In 1994 on their 50th wedding anniversary Cora published her labour of love, Fifty Years in the Feri Tradition. Victor’s poetry was published in two books: Thorns of the Blood Rose, originally in 1970, and Lilith’s Garden, posthumously in 2005. His book Etheric Anatomy: The Three Selves and Astral Travel was published by Acorn Guild Press in 2004.

Feri Resources





R.J. Stewart’s Teachings

Robert John Stewart was born in Edinburgh, Scotland. His father was from a Gaelic-speaking family in the Western Highlands and his mother came from a Welsh-speaking family in South Wales. A musician, author, and teacher now residing in California, R.J. Stewart has had forty books published in his lifetime. In the 1980s he worked within the Merlin Tradition and also created the Merlin Tarot. Between 1980 and 1996 he wrote a series of books on Celtic mythology as well as a series on the Underworld and Faery traditions, which encouraged many people to take up the practice of working with ancestral and land-oriented spiritual paths. Today he travels and teaches Celtic mythology traditions, Underworld and Faery traditions, as well as Inner Temple traditions. Prefering not to be associated with witchcraft, calling himself a magician, R.J. Stewart’s teachings are more in line with paganism and Celtic mythology. His goal is to regenerate “ancient traditions of inner transformation for practical modern use”.





Folklore-Based Fairy Paths


There are no specific traditions in this section, although I’m sure one could find covens or solitary practitioners who would consider themselves under this category. These are witches and pagans who incorporate the fairy-faith into their practices and belief systems by incorporating genuine fairy lore and traditions. This can involve anything from superstitions concerning the good folk to practicing a specific cultural fairy-faith such as that of Ireland, Brittany, Italy, or the Orkneys. Other forms of practitioners may be fairy doctors or cunning folk who may either make charms against the fairies, repairing any harm or mischief done by them, or working with the good folk and travelling with them to the Otherworld. Cunning Folk will be covered more extensively in another lesson.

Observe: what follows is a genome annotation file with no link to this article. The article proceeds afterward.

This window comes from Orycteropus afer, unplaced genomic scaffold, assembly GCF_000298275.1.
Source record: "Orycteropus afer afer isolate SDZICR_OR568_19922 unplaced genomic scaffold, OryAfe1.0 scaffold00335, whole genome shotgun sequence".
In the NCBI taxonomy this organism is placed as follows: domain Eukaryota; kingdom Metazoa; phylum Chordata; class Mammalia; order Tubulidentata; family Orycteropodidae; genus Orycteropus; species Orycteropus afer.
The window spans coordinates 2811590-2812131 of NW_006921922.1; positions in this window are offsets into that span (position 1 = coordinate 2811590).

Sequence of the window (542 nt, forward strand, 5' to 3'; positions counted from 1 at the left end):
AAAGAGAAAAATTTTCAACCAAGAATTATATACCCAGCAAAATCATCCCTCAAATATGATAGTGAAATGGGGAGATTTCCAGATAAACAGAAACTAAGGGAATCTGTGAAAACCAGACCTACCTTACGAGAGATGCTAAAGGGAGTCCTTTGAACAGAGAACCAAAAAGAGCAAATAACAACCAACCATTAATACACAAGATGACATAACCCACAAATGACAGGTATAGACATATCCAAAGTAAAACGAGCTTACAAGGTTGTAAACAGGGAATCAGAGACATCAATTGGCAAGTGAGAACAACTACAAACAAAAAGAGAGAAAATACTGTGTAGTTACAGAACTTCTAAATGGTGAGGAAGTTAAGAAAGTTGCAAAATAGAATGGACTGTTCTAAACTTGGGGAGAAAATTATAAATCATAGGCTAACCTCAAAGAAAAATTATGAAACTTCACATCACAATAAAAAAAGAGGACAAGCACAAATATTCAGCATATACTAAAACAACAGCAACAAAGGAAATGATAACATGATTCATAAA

The beliefs and concepts of fairy cannot be explained in one simple paragraph, so luckily there are many resources to draw from:




Author Sarah

Illustrator and weaver of words. Witch. Forest siren with talons, succubic tendencies, a love of otherworldly beauty, poisonous plants, wild places and dead things.

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  • Jen says:

    Thank you so much for sharing all these lessons on different traditions. They are really making me examine my own labels of my practice and the resources lists are invaluable.

    • Sarah says:

      Oh my goodness, I had no idea we were neighbours! I live on Burnaby Mountain, lol! I peek at your witchy domesticness now and then, but never clicked on your profile til today!

  • Faerie♥Kat says:

    These, as well as all of your previous posts, are excellent introductions and overall assessments; I’m enjoying all of your analyses immensely. At first I thought your website was a goldmine, but I see now you’re really handing out diamonds!

  • Sarah says:

    Wow, thank you so much Kat! 😀

  • Cryiah says:

    i just so happined to have stumbled upon this site and have been drasticly and beautifly inlightened! thank you